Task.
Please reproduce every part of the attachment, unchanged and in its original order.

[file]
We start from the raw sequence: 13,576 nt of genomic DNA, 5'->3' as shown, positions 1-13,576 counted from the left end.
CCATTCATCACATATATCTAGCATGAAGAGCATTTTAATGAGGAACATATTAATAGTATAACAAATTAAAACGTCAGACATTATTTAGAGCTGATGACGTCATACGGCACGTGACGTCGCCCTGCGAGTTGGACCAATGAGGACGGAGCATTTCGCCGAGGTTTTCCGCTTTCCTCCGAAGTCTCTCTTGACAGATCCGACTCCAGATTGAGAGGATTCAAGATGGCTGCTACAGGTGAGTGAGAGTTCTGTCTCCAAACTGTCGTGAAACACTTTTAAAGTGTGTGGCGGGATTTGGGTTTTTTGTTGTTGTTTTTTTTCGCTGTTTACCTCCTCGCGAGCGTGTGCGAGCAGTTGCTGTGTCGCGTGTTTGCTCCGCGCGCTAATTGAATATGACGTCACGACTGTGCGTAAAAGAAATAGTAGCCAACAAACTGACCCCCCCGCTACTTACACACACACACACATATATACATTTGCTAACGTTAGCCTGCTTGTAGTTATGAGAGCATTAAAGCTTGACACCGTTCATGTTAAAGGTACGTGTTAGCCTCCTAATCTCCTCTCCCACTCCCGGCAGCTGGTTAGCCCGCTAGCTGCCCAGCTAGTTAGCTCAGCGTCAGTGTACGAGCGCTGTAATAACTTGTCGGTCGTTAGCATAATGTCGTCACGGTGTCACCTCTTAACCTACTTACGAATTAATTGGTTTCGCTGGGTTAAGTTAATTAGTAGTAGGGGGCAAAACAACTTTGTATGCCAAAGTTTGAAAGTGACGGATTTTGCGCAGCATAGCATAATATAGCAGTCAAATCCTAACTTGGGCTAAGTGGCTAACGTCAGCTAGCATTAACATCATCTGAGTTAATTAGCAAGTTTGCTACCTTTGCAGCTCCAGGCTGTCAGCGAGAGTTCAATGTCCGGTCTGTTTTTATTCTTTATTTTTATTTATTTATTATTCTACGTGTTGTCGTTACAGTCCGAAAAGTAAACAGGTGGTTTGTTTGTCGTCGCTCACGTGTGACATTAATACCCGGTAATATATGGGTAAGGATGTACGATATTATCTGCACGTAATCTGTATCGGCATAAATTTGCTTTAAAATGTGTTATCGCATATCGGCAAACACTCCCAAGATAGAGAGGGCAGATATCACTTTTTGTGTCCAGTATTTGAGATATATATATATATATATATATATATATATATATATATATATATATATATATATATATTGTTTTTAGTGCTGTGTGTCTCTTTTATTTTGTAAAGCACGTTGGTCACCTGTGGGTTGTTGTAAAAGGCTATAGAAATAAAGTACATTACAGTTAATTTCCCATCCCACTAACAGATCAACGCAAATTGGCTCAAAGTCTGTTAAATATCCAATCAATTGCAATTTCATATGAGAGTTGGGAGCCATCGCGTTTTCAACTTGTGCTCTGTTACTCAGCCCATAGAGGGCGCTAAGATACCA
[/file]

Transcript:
We start from the raw sequence: 13,576 nt of genomic DNA, 5'->3' as shown, positions 1-13,576 counted from the left end.
CCATTCATCACATATATCTAGCATGAAGAGCATTTTAATGAGGAACATATTAATAGTATAACAAATTAAAACGTCAGACATTATTTAGAGCTGATGACGTCATACGGCACGTGACGTCGCCCTGCGAGTTGGACCAATGAGGACGGAGCATTTCGCCGAGGTTTTCCGCTTTCCTCCGAAGTCTCTCTTGACAGATCCGACTCCAGATTGAGAGGATTCAAGATGGCTGCTACAGGTGAGTGAGAGTTCTGTCTCCAAACTGTCGTGAAACACTTTTAAAGTGTGTGGCGGGATTTGGGTTTTTTGTTGTTGTTTTTTTTCGCTGTTTACCTCCTCGCGAGCGTGTGCGAGCAGTTGCTGTGTCGCGTGTTTGCTCCGCGCGCTAATTGAATATGACGTCACGACTGTGCGTAAAAGAAATAGTAGCCAACAAACTGACCCCCCCGCTACTTACACACACACACACATATATACATTTGCTAACGTTAGCCTGCTTGTAGTTATGAGAGCATTAAAGCTTGACACCGTTCATGTTAAAGGTACGTGTTAGCCTCCTAATCTCCTCTCCCACTCCCGGCAGCTGGTTAGCCCGCTAGCTGCCCAGCTAGTTAGCTCAGCGTCAGTGTACGAGCGCTGTAATAACTTGTCGGTCGTTAGCATAATGTCGTCACGGTGTCACCTCTTAACCTACTTACGAATTAATTGGTTTCGCTGGGTTAAGTTAATTAGTAGTAGGGGGCAAAACAACTTTGTATGCCAAAGTTTGAAAGTGACGGATTTTGCGCAGCATAGCATAATATAGCAGTCAAATCCTAACTTGGGCTAAGTGGCTAACGTCAGCTAGCATTAACATCATCTGAGTTAATTAGCAAGTTTGCTACCTTTGCAGCTCCAGGCTGTCAGCGAGAGTTCAATGTCCGGTCTGTTTTTATTCTTTATTTTTATTTATTTATTATTCTACGTGTTGTCGTTACAGTCCGAAAAGTAAACAGGTGGTTTGTTTGTCGTCGCTCACGTGTGACATTAATACCCGGTAATATATGGGTAAGGATGTACGATATTATCTGCACGTAATCTGTATCGGCATAAATTTGCTTTAAAATGTGTTATCGCATATCGGCAAACACTCCCAAGATAGAGAGGGCAGATATCACTTTTTGTGTCCAGTATTTGAGATATATATATATATATATATATATATATATATATATATATATATATATATATATATATTGTTTTTAGTGCTGTGTGTCTCTTTTATTTTGTAAAGCACGTTGGTCACCTGTGGGTTGTTGTAAAAGGCTATAGAAATAAAGTACATTACAGTTAATTTCCCATCCCACTAACAGATCAACGCAAATTGGCTCAAAGTCTGTTAAATATCCAATCAATTGCAATTTCATATGAGAGTTGGGAGCCATCGCGTTTTCAACTTGTGCTCTGTTACTCAGCCCATAGAGGGCGCTAAGATACCA